Couldn't we have just skipped the time change this year?
For those who were marveling as highs on the stoop touched the 70s last week, I say have a little patience - your lawn mower will appreciate it.
Give the mower another week or two to work up to the rigors of spring. It's likely to be groggy after a long winter with nothing better to do than guzzle the beer stored in the garage fridge. It might have even put on a little weight. After all, those tater tots the beer washed down come with a price.
No need to rush into cutting the grass.
If you're one of the few who regularly catch up with me here, you know yard work is not one of my favorite things. It ranks up there (down there?) with the time change. - a harbinger of spring and ... well, yard work.
We all know people who look forward to moving the clocks up an hour, to having some extra daylight in the evening. They seem to be legion.
I don't understand them. I'd sooner stand in line at the DMV. I view the time change as a conspiracy foisted upon us by extroverts who, by now, must be feeling desperate to gather in large groups, to interact, to reenergize themselves through human contact, to emerge from a long pandemic winter and spread their blooms wide to welcome spring and its promise of renewal.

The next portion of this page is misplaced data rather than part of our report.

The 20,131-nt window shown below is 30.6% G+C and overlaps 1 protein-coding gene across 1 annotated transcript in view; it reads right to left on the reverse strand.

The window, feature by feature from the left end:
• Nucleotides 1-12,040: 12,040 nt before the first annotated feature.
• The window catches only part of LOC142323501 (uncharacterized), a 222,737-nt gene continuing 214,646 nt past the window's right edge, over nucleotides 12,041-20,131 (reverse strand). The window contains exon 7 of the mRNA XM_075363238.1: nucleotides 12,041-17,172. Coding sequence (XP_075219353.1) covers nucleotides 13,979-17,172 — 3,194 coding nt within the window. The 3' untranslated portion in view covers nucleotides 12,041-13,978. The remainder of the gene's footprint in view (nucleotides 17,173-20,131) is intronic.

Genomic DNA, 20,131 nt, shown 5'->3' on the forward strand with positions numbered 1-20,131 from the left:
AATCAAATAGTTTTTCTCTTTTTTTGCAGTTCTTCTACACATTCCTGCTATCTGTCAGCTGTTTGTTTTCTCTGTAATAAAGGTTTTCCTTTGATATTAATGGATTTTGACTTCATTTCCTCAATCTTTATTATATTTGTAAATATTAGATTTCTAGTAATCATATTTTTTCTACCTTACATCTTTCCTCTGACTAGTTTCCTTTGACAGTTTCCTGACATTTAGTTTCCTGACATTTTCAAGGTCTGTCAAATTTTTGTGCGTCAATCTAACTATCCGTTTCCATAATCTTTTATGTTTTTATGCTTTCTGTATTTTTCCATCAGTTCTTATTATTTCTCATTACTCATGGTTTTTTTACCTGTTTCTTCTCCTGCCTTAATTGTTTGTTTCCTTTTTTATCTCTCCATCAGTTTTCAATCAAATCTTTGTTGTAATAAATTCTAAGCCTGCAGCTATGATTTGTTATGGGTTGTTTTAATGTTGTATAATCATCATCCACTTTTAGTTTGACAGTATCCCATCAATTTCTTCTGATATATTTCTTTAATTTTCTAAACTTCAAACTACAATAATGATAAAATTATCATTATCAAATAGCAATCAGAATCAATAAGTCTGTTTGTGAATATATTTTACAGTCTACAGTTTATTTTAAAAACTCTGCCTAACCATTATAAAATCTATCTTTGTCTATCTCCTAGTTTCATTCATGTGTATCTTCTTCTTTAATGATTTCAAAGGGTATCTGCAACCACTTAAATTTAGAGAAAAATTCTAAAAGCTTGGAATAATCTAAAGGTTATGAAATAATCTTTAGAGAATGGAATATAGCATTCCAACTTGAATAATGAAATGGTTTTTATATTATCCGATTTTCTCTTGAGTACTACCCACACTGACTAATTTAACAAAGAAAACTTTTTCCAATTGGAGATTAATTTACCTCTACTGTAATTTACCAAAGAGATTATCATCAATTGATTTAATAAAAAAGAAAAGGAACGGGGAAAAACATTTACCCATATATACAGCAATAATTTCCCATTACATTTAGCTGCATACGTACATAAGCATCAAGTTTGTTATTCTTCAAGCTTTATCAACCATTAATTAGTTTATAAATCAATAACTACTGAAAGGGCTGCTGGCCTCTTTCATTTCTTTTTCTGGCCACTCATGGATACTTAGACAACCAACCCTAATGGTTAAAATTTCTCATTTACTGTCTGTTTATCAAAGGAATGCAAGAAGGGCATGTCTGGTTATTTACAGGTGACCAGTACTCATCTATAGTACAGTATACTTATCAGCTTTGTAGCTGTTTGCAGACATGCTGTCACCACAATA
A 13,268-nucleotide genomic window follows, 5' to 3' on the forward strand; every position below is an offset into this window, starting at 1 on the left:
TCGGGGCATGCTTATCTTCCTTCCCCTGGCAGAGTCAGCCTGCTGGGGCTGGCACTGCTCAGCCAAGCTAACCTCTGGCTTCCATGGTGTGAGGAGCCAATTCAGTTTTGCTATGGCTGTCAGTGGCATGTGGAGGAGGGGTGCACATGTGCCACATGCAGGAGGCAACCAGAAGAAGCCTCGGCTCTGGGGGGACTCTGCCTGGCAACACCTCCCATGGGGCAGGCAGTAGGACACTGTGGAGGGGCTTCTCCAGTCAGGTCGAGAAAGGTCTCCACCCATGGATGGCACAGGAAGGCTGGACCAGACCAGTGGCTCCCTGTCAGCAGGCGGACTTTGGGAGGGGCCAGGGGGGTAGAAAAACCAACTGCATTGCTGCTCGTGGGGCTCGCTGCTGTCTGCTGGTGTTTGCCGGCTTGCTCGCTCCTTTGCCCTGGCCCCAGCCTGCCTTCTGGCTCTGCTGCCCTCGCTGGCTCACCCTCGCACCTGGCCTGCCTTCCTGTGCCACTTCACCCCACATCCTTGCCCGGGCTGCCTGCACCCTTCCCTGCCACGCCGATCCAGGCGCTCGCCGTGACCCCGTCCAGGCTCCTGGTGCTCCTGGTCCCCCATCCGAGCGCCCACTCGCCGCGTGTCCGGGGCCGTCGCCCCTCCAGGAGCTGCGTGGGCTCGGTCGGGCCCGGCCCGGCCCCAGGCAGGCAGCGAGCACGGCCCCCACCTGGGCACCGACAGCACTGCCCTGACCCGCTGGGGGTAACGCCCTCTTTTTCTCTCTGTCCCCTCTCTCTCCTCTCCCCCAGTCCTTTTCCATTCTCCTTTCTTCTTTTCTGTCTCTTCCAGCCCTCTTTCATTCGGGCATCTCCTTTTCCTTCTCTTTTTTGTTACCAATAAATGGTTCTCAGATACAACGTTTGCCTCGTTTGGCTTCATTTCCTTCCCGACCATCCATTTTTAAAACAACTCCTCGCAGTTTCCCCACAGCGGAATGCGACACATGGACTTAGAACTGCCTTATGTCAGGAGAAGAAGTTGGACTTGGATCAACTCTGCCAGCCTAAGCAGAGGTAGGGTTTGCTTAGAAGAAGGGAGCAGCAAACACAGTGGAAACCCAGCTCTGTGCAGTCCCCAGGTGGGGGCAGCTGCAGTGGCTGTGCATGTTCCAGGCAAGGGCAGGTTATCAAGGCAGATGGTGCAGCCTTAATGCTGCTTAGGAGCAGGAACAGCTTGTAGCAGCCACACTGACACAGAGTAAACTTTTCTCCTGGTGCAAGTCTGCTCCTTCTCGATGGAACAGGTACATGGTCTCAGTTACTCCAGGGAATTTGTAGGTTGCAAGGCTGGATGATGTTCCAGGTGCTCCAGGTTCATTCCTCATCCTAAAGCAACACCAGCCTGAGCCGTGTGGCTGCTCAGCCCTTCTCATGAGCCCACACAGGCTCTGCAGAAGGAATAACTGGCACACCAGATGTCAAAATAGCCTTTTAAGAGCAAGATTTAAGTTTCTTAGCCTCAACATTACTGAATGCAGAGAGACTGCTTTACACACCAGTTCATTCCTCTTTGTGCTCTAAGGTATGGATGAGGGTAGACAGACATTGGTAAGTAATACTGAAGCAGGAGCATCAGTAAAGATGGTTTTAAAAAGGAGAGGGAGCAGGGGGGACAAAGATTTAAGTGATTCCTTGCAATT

For the past year, it's been an introvert's world - a world for those of us who prefer to toil alone in the dark, writing stupid blog posts like this one. The pandemic forced social circles to shrink to a bare minimum and sent many of us home to make our livings. I've been #WFH since last May.
Honestly, I don't feel like I've missed much.
My truth is this - that deep breath I used to take to prop myself up before stepping off the elevator and diving into a crowded newsroom? I no longer take it. I'm more enthusiastic about my radio newscasting gig than I have been in years.
Then again, I'm obviously not an extrovert. My Mom used to say that I'd be happy living in a cave as long as I had a jar of peanut butter and a remote control. Covid-19 has confirmed the truth of that.
Anyway, seems to me like we could have skipped the time change this year, or maybe delayed it a bit as vaccine distribution ramps up. More evening sun strikes me as a bad idea, leading to the sort of get-togethers health officials are still warning against.
In any case, the daffodils and other early risers are beginning to show themselves around the neighborhood. The Bradford Pear tree that shades the stoop is beginning to bud and the grass will wake up and begin growing soon enough.
Just ... be kind to your lawn mower. Take it slow. It probably has some cobwebs to shake off. I mean, it hasn't been out in public for months, right?